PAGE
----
I saw the play Sweat last year, and it was amazing. It’s a slow burn, but when it burns, it’s an inferno. But one line that really struck me was when one of the characters on strike talks about waking up in the morning and having nowhere to go.
That really stung.
It stung because, back when I was unemployed, surviving (barely) on substitute teaching, I would often wake up and have nowhere to go.
Sometimes this was due to snow days, when I would wake up and find the city shut down and I had no work that day. At first, I didn’t mind. I had Pillsbury cinnamon buns and biscuits; I baked them and opened the oven door after I was done to heat up the apartment. I didn’t have any furniture or TV so I sat on the floor, watching From Jesus to Christ and other PBS shows early in the morning before the sun rose. (I actually have fond memories of that.)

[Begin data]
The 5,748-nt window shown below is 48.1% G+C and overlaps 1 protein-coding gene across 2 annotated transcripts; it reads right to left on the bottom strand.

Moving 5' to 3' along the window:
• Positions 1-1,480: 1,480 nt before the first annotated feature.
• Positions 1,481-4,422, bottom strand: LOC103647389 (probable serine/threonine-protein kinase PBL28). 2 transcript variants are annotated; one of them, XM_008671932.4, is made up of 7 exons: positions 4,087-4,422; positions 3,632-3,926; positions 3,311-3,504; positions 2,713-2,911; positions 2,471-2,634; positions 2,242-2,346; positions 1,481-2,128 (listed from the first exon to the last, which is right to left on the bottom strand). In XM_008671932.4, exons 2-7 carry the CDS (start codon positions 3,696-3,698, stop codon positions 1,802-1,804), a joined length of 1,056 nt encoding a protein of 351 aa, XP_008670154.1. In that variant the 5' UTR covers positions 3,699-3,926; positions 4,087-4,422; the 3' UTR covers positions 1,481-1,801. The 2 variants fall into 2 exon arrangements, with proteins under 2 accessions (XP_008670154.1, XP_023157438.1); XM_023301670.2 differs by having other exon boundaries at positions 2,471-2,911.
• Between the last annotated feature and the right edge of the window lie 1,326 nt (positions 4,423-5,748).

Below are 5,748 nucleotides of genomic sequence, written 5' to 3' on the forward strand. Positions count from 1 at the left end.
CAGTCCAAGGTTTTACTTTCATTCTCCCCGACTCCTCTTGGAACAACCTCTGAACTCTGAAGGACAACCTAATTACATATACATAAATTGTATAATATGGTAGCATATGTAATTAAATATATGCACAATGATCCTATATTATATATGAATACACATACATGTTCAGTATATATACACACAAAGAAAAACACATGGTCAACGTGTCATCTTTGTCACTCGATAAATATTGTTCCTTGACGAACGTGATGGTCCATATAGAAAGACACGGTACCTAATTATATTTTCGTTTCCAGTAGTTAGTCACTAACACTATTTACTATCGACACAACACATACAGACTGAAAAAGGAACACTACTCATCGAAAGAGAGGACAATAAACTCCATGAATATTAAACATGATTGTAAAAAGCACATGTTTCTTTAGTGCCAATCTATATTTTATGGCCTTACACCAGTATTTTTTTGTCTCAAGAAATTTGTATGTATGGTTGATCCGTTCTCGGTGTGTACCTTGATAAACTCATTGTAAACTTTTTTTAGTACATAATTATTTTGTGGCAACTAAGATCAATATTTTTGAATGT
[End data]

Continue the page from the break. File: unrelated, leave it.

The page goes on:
But other days were deeply distressing. It was distressing because I was trapped in my apartment. I was desperate to go out and go somewhere else, but I felt that I could not. I had so little money at the time. I went to the park whenever the weather was good, and I went to the library almost every day. There were few other places I could go.
I think that was one reason why, when I was so miserable in my last job, I made a point to doing everything I could. I would go to plays, the orchestra, parties, manicures, facials, special events, anything I could. I wanted to remind myself why I went to work Monday through Friday.